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Lynx rufus

Spots. Streaks. Tufty ears, a tiny tail. Our bobcats are great climbers, hunters and communicators. Come meet them!

two bobcats chasing
Two buddies
from different backgrounds.

Our two male bobcats are both rescues, but from different backgrounds. Tanner was born in the wild around 2012, and brought to Northwest Trek from a wildlife rehabilitation center in Montana (hence his name!). Tahoma came here in 2020, having been kept illegally as a pet before being surrendered to a wildlife rehabilitation center. His name comes from the Indigenous name for Mt. Rainier.

Playful and curious
and exploring their space.

When they were first introduced, Tanner climbed a tree and Tahoma stayed on the ground, just looking. They soon got comfortable sharing their habitat, even playfully chasing each other around! Right now they’re living separately again until habitat renovations are complete.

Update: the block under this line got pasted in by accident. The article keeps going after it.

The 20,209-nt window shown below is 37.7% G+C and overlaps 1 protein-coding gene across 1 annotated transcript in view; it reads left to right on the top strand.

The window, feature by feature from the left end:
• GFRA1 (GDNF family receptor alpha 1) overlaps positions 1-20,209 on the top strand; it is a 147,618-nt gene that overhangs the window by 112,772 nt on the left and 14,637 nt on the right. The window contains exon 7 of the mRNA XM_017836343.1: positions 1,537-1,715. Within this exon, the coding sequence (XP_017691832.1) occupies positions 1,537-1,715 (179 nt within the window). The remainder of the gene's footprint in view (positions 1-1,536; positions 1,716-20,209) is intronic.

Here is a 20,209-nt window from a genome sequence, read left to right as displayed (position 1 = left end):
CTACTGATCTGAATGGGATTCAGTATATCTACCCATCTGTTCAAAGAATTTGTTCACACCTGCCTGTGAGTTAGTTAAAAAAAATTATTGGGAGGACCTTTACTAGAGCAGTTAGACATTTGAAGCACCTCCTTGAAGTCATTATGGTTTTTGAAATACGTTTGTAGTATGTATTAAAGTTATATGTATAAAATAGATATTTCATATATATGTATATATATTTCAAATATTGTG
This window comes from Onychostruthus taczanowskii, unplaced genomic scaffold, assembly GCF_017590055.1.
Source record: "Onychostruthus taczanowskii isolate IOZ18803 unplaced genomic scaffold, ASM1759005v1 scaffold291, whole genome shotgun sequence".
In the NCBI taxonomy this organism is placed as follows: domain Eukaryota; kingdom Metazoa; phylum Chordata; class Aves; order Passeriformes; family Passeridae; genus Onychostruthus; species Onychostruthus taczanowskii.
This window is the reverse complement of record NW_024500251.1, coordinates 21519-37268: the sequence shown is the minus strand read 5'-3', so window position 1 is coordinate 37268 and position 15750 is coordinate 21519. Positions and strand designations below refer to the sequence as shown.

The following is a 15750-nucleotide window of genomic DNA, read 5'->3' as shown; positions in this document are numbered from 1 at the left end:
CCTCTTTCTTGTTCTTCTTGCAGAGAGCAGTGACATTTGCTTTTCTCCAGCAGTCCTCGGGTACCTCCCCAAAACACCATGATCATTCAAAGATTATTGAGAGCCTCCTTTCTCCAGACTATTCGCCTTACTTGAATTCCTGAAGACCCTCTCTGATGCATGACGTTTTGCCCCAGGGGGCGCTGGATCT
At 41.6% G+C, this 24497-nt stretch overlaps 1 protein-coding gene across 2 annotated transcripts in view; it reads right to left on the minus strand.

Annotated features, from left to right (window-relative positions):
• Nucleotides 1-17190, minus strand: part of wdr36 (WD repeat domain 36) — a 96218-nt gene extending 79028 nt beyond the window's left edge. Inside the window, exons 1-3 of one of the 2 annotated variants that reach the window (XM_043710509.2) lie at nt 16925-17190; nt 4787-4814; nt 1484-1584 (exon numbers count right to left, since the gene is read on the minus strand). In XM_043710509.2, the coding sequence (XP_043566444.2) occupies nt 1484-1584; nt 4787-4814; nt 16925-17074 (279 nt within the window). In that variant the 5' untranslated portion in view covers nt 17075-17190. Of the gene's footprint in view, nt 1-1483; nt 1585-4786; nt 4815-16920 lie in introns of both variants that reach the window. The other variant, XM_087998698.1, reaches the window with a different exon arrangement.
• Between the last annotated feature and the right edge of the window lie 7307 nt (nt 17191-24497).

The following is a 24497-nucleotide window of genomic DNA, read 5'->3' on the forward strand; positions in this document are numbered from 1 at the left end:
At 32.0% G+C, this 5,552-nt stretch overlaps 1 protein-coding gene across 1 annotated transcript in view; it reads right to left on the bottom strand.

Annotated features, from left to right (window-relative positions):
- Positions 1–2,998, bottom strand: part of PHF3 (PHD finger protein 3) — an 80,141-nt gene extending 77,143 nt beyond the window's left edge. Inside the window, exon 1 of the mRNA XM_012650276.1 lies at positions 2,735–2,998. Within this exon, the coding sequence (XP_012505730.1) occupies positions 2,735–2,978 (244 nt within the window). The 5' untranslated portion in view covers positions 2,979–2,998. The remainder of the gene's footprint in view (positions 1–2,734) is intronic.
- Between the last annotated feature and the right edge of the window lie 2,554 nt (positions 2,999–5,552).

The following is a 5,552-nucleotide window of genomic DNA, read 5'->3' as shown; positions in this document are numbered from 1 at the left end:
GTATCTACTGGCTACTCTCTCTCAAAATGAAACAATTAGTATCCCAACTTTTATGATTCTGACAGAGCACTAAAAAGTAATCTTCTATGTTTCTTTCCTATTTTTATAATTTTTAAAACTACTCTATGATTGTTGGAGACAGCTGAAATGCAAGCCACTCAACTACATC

Meet our Bobcats
Spots & stripes
and two names

Also called a wildcat, bobcats can be light brown, gray or black with spots or streaks. They're found almost everywhere in America.

They have a short tail with black tip, and ears with tufty black hair at the tip and white on the back.

Climbing and solitary
to hunt at night.

Bobcats are excellent climbers. Territorial and solitary, they hunt at twilight or nighttime.

They eat small mammals, birds, reptiles, invertebrates and occasionally deer.

Making noise
(especially the ladies).

Bobcats communicate with a range of vocalizations. During breeding season, females are especially vocal.

After an 8-week pregnancy, females give birth to two or three kittens weighing about ½ lb.